EM: On the fourth, fifth and sixth of this month of January in Cochabamba, we met with the ministers and vice ministers to render accounts, report the activities of a year to 44 national organizations and some regional ones.

FB: To render an account ...

EM: To render an account and listen to their criticisms and their proposals. First time in history. It is the true people. Three days, ministers, vice ministers, sitting, listening, responding, clarifying and did not reject the structural or social transformations. They did observe that there are problems with the bureaucracy, we have to face that; but they congratulated us for all the work we are doing. The old governments were characterized by their policy of exclusion and discrimination. They kept the people away from the instances of power. We couldn't decide our fate. It is one of the visions that we have changed. That is why the importance of being accountable and listening to the people, to the organizations.

As a humorous note I tell you that in a recommendation a colleague said: Evo, let him sleep ...

FB: Get some sleep ... (laughs)

EM: He told us… Evo today is president for life. God knows…

FB: They want to take care of you ...

EM: It's awesome isn't it? I want to express that I am very grateful because I come from them. That makes me remember my childhood, an example of the hard life of our brothers, something that I never told ... when I was five to six years old, my older sister was about eight or nine years old, we stayed in the hut, the hut is the livestock area and our livestock area. My parents had to return to sleep with us on the shores of Lake Pop, south of the shores of Lake Pop. Each hut was at least ... to see ... every thousand meters. Much more.

Every two kilometers a hut. And neither the father nor the mother arrived. It was the first time we were alone there in the hut. And we were afraid ... such a pampas, banks, two children abandoned there, and my sister did not want to stay to sleep in the house and Esther, my sister told me: I avoid, we are going to sleep with the sheep, with the lambs, in the stable , in the ranchón.

We grabbed the beds and went to the barn to sleep together with the sheep, out of fear.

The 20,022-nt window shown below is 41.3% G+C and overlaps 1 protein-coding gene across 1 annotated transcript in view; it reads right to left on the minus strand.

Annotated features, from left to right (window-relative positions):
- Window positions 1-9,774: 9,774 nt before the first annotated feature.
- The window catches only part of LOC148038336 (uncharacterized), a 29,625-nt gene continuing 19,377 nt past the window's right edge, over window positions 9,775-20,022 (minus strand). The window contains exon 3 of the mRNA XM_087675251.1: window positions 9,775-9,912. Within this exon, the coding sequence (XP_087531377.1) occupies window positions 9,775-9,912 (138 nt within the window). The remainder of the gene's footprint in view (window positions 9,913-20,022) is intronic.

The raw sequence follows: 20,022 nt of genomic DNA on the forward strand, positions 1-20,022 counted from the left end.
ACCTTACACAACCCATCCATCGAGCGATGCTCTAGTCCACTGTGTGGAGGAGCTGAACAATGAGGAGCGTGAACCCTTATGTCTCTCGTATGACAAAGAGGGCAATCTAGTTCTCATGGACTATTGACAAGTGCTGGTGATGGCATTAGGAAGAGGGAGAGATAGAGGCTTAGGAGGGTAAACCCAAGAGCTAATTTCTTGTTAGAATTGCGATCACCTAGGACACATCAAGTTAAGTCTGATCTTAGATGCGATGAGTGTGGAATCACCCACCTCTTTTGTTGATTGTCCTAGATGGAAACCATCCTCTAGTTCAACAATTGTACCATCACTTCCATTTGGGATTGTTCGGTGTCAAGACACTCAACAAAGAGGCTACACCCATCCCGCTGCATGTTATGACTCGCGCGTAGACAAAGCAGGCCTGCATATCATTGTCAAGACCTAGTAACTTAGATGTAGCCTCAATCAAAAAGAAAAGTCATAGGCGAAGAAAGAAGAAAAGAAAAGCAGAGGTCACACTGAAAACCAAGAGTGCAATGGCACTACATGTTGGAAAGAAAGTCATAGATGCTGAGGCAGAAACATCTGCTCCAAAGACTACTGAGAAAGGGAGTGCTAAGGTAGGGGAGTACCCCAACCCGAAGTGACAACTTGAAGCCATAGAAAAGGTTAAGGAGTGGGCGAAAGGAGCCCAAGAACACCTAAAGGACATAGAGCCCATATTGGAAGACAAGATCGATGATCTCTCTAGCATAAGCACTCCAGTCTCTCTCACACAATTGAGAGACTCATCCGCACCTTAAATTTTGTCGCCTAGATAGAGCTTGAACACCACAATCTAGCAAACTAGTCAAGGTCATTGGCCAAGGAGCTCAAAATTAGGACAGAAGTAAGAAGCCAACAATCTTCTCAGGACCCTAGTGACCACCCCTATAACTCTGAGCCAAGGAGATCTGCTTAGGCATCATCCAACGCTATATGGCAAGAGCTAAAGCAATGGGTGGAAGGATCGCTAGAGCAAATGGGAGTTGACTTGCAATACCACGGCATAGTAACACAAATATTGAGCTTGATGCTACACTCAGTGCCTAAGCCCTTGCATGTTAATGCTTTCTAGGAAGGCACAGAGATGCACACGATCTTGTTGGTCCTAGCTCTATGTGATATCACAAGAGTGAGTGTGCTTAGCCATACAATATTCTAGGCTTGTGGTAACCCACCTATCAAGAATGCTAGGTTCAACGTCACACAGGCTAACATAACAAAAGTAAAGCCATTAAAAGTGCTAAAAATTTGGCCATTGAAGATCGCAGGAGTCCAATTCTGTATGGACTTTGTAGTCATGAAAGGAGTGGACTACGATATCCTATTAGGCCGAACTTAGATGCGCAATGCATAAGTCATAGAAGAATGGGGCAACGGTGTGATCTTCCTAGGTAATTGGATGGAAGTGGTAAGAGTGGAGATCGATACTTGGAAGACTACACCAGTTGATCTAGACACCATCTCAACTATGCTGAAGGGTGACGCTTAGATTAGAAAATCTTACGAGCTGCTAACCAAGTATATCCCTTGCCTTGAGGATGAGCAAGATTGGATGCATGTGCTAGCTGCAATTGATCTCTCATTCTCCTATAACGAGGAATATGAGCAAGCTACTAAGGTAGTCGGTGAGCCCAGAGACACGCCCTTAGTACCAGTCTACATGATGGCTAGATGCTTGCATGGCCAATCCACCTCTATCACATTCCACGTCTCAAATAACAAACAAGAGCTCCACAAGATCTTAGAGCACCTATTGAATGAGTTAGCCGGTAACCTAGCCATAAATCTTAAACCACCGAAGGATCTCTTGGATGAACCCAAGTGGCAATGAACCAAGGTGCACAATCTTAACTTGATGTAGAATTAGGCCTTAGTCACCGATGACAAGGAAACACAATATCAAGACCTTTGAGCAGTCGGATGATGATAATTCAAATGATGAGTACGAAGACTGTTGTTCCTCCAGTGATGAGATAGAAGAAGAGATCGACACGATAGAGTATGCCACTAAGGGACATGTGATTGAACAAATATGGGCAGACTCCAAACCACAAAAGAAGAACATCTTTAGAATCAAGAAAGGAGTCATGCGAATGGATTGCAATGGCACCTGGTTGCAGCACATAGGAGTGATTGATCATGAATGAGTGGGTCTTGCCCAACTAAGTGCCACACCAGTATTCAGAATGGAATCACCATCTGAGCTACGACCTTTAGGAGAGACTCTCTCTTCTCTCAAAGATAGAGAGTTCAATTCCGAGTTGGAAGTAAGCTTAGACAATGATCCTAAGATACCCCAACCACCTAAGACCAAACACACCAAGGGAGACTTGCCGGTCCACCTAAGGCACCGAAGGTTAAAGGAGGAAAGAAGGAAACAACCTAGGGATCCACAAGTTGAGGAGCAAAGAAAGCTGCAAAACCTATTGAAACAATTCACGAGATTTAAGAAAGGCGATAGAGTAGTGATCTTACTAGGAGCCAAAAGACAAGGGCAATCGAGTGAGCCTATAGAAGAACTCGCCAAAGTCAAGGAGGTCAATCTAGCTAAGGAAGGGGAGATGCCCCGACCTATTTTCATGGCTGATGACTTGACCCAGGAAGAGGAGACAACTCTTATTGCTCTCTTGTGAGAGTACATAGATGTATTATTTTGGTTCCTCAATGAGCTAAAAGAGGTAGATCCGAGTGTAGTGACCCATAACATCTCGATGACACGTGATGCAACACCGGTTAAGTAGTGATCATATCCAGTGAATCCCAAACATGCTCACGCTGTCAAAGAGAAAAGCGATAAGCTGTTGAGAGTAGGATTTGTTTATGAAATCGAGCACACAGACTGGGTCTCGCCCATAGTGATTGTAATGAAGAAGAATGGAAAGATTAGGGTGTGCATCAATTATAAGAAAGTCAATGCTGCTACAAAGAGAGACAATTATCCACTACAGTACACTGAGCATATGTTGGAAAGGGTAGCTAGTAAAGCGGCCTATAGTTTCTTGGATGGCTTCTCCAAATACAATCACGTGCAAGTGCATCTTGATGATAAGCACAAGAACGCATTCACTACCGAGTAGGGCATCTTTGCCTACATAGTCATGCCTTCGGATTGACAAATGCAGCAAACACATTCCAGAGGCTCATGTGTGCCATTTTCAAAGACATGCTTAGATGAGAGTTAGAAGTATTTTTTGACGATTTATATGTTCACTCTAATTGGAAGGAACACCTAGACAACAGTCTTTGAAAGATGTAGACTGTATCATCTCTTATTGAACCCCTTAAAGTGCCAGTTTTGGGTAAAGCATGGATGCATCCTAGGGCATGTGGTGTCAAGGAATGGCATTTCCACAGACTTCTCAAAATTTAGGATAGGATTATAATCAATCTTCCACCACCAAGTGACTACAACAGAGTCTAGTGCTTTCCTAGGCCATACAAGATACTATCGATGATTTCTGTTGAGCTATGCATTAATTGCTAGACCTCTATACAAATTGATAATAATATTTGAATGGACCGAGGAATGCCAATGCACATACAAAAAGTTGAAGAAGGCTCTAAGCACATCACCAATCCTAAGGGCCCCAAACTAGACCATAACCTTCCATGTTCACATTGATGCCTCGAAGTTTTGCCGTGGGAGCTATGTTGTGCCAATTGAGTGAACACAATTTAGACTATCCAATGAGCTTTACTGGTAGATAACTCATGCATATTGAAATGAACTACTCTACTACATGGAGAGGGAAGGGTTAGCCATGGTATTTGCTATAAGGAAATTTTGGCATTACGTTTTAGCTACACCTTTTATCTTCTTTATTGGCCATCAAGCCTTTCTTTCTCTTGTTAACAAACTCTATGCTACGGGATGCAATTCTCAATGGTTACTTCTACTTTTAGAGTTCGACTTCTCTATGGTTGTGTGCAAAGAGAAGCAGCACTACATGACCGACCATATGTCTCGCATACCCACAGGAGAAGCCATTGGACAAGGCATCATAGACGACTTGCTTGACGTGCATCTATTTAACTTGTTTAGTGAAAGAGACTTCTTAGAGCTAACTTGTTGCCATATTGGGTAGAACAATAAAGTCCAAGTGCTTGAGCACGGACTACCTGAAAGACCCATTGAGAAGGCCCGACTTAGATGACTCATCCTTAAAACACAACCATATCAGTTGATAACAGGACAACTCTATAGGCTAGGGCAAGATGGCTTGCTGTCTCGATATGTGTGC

FB: To feel accompanied, right?

EM: I was not afraid because there was an older sister ... and my sister I think she cried all night, cried with fear and did not sleep.

And once, like me, I had to sleep alone, I must have been six or seven years old. I was with the sheep, the same hut, my mother had to return, she got lost, my mother did not come! Since it got dark, we had no light, we had no dog ... people always made tales of the damned, the damned ... and when it got dark, I didn't want to go to sleep with the sheep, but there.

FB: Did you stay in the hut?

EM: There I stayed and I had to cover myself with the whole bed, I almost drowned, and I cried and cried at least I cried until three or four in the morning, yes I had fallen asleep at dawn ... I got tired crying.

FB: Out of fear ... of course ...

EM: Out of fear ... he was very small ... Another anecdote I wanted to tell you is about when he was a muleteer, for example when he crossed the Cochabamba-Oruro, Oruro-Cochabamba highway with the flames, the passengers from the windows of the buses threw orange peels , bananas ... I would pick them up and eat them. I would collect those peels and eat the banana peels behind the flames, and as I said before, my great wish was one day to travel on those buses to throw away orange and banana peels ... (Laughter)

After I have been a deputy and a leader ... through those places where I have walked for weeks eating orange and banana peels, well, every week I passed two and three times by plane. Now that I am president, I spend almost two or three days by plane, plane and helicopter in those places ... how it has changed.

When I was in the Independencia Valley, we were going to look for corn, from muleteers, to take to the highlands, –when I arrived in the valley I was already 12 or 13 years old–, in '71.

My father left me in the flames in the highlands, in the mountains, and went down to look for corn to take it to Orinoca. You walk ... let's see ... a week, two, three weeks.

FB: Three weeks?

EM: Yes, from Orinoca to Independencia and back for three weeks as well. And once my dad hasn't returned ... I alone ...

FB: Did you stay alone?

EM: Yes, on such a mountain ... I already had a dog ... his name was Clover.